The Finance & Leasing Association’s head of Government affairs, Edward Simpson, looks at the agreement between the UK and the EU about their future economic relationship.
The impact of the Christmas Eve agreement on FLA markets remains unclear. In practical terms, cars on finance which are illegally transported to the EU will still be reported to the UK authorities.
This is a positive development even though the turnaround will be slower. However, finance companies may be charged VAT in the country where the car is repossessed as well as in the UK, though this is expected to be recoverable in most cases.
Other issues to be ironed out relate to the VAT treatment of cross-border movement of vehicles from Northern Ireland.
We’ve had confirmation from the Irish Republic that tariffs will be charged on cars leased in Northern Ireland which are sold on the Irish market.
The Trade and Cooperation Agreement put the UK electric vehicle (EV) market on notice that its supply chain must be home-grown or sourced from the EU by the end of 2026 if tariffs are to be avoided.
The recent news that Nissan is shifting EV battery production to its Sunderland plant as it rolls out its popular Leaf model is therefore welcome. It remains to be seen how other non-European manufacturers will adapt.
Financial services: data protection?
The big unknowns are the future financial services relationship and the nature of rules governing data transfer. The two sides pledged to resolve the former by the end of March.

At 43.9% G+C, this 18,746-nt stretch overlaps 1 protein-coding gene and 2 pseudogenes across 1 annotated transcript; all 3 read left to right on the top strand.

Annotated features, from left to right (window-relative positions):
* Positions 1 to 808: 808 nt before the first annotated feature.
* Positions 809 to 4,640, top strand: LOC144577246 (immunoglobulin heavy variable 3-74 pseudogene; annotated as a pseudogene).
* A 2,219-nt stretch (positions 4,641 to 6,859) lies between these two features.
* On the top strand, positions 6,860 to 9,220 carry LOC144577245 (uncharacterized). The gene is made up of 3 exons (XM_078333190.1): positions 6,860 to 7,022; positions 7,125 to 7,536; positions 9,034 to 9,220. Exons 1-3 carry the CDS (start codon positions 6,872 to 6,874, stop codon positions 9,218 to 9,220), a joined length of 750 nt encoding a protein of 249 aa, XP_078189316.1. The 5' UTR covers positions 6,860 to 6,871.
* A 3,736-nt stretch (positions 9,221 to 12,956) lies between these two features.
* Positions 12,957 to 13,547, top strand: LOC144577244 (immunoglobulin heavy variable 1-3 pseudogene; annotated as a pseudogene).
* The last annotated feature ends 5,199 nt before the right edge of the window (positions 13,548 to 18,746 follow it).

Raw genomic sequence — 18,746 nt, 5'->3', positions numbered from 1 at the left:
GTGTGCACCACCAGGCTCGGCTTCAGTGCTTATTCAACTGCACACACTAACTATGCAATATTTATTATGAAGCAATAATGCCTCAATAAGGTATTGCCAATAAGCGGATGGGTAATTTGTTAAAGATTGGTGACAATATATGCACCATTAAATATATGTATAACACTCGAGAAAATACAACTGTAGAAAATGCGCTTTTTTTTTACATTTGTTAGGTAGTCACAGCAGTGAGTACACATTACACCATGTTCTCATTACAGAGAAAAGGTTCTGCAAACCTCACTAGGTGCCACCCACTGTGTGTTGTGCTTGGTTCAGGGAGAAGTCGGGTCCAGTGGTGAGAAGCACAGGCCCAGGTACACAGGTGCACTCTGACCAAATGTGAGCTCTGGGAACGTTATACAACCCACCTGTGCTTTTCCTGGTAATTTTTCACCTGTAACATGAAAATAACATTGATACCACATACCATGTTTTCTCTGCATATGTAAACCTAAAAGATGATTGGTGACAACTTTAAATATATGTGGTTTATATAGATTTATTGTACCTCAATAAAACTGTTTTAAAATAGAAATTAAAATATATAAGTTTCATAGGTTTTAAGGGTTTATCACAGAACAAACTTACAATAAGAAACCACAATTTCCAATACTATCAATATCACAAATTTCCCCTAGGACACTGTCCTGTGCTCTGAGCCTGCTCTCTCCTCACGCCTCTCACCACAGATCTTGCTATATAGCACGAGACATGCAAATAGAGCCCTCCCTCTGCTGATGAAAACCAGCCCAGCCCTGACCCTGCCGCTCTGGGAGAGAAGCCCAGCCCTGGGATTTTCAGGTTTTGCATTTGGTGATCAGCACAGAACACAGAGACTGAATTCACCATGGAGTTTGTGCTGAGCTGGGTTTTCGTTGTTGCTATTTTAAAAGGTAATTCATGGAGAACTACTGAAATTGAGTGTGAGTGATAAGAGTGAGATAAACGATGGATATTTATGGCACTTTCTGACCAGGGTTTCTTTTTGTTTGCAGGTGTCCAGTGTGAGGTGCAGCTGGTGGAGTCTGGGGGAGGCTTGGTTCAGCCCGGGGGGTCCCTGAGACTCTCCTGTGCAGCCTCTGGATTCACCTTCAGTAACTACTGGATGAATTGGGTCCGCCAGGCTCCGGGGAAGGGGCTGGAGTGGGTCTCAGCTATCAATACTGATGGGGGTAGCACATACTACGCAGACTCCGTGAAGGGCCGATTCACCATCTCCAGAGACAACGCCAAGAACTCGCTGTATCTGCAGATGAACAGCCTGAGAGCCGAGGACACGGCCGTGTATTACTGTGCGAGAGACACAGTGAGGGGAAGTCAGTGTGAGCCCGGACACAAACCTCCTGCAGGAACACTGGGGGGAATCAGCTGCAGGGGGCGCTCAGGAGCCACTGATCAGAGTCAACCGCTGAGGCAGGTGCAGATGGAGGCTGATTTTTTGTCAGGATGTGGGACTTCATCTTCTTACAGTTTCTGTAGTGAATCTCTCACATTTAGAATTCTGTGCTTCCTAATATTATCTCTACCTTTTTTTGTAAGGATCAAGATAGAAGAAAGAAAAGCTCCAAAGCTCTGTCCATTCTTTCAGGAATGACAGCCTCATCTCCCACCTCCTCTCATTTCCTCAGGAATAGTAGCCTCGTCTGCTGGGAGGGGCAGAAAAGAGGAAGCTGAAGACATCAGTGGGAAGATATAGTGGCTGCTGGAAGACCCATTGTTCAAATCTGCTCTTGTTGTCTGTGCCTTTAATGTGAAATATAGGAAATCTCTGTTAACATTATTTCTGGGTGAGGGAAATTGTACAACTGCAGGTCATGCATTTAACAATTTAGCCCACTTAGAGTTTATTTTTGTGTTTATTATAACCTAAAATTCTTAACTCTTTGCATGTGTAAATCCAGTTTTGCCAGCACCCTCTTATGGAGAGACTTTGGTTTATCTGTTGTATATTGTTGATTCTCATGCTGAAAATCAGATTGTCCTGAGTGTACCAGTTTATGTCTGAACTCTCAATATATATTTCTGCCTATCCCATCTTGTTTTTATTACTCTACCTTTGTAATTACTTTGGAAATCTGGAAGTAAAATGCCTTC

The UK has put in place the enabling infrastructure for equivalence arrangements so the delay appears to be in Brussels though to their credit they did put in place temporary measures in respect of clearinghouses.
The UK Government is confident that data adequacy will be agreed on the basis that it has implemented the GDPR. This is the standard approach taken with third countries under which the European Commission determines whether data protection of EU citizens is sufficiently safeguarded.
However an ECJ ruling last year called into question the UK national security agencies’ powers under the Investigatory Powers Act to “harvest” people’s information, which it regards as contrary to the bloc’s fundamental rights.
Data adequacy arrangements are scheduled to be finalised by the end of April 2021 with the possibility of a two-month extension.
For the foreseeable future, an element of uncertainty will hang over relations, but the future pathway has become clearer.
This article first appeared on the FLA website on 27 January 2021